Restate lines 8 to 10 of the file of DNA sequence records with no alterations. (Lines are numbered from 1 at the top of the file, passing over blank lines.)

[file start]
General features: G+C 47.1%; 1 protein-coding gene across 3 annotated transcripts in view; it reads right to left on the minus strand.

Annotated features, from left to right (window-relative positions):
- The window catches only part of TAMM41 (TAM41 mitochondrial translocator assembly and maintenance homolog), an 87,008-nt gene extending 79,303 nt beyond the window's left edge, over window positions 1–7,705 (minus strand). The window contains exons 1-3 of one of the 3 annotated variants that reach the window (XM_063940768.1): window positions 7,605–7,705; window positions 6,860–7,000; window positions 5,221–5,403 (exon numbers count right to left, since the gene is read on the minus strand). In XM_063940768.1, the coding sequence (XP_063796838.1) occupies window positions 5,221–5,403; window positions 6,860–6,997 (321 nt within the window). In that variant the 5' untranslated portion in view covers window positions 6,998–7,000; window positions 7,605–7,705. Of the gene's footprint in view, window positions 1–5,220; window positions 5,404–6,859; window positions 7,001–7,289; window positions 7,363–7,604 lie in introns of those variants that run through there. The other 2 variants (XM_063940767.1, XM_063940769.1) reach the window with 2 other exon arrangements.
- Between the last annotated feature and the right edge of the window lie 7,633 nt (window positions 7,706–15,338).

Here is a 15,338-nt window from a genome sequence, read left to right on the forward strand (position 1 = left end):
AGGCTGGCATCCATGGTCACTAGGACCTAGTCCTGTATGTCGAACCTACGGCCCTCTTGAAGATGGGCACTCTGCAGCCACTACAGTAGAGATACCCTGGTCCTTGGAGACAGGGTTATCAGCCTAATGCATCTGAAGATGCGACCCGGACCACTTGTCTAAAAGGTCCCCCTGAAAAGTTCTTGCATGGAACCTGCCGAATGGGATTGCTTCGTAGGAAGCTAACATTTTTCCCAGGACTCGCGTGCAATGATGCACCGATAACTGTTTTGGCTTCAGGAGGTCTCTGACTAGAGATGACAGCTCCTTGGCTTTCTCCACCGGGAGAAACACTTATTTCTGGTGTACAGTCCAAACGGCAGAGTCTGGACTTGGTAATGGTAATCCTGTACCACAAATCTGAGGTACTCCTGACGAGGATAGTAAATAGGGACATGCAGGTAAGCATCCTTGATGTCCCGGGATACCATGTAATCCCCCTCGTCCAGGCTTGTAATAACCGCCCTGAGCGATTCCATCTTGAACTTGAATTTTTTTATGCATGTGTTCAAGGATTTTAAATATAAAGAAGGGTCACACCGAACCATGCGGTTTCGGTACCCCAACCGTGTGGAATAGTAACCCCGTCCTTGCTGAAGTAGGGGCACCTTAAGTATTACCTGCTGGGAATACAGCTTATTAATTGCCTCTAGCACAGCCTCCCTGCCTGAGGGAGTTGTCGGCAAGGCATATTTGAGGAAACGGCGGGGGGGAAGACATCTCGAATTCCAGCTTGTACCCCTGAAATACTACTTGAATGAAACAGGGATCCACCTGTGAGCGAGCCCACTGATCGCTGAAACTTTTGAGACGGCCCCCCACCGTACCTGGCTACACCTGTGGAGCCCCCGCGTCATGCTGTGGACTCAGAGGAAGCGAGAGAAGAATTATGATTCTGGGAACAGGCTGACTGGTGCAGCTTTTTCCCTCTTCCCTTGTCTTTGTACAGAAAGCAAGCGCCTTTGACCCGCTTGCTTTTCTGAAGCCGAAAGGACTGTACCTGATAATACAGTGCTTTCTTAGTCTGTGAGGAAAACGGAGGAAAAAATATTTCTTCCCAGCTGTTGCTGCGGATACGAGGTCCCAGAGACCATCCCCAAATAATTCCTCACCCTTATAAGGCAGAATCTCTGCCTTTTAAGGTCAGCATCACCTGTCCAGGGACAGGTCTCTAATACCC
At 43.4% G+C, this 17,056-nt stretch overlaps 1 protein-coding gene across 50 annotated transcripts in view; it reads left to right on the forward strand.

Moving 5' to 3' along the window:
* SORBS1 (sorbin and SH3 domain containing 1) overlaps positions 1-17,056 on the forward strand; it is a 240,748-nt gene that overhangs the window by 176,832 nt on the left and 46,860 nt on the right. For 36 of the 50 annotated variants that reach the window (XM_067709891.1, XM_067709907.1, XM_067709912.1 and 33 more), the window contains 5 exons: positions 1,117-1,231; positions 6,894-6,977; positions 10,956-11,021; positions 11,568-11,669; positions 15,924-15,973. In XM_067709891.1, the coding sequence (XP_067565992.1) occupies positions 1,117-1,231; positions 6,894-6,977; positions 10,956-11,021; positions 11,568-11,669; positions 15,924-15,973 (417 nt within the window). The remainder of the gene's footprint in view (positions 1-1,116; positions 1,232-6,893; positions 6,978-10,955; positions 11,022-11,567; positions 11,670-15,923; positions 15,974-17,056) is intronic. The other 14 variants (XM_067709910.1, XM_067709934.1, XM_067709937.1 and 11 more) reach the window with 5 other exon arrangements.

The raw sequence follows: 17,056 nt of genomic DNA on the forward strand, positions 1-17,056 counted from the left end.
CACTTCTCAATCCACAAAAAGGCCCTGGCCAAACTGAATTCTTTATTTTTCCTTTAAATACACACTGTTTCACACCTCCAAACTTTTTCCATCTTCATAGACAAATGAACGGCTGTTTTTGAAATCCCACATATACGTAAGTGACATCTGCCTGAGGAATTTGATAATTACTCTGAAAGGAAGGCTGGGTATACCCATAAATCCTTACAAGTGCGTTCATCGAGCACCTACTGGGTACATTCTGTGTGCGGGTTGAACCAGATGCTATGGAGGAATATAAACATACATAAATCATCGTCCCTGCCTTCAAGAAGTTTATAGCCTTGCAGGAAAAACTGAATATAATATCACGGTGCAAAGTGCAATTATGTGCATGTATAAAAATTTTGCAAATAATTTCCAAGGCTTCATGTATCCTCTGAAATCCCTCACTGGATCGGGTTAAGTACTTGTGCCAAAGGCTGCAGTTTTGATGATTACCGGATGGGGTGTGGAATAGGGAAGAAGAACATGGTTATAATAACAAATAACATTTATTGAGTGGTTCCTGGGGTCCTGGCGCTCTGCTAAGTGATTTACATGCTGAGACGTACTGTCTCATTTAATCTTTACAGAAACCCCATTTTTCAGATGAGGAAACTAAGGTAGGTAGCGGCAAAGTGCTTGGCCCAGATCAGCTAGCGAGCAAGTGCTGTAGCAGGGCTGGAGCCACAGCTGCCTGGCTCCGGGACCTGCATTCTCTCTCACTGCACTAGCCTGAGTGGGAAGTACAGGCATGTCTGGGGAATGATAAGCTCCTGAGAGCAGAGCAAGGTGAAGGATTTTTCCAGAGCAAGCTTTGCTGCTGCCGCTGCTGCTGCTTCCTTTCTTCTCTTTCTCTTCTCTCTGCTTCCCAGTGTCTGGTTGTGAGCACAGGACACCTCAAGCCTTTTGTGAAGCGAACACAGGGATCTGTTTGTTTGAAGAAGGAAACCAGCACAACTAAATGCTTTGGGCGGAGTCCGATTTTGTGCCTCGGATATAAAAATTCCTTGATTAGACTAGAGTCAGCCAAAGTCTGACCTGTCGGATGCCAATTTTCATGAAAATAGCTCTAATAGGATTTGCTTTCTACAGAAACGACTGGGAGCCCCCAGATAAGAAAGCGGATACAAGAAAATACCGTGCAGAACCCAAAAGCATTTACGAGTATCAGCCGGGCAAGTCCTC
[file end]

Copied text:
Moving 5' to 3' along the window:
* SORBS1 (sorbin and SH3 domain containing 1) overlaps positions 1-17,056 on the forward strand; it is a 240,748-nt gene that overhangs the window by 176,832 nt on the left and 46,860 nt on the right. For 36 of the 50 annotated variants that reach the window (XM_067709891.1, XM_067709907.1, XM_067709912.1 and 33 more), the window contains 5 exons: positions 1,117-1,231; positions 6,894-6,977; positions 10,956-11,021; positions 11,568-11,669; positions 15,924-15,973. In XM_067709891.1, the coding sequence (XP_067565992.1) occupies positions 1,117-1,231; positions 6,894-6,977; positions 10,956-11,021; positions 11,568-11,669; positions 15,924-15,973 (417 nt within the window). The remainder of the gene's footprint in view (positions 1-1,116; positions 1,232-6,893; positions 6,978-10,955; positions 11,022-11,567; positions 11,670-15,923; positions 15,974-17,056) is intronic. The other 14 variants (XM_067709910.1, XM_067709934.1, XM_067709937.1 and 11 more) reach the window with 5 other exon arrangements.

The raw sequence follows: 17,056 nt of genomic DNA on the forward strand, positions 1-17,056 counted from the left end.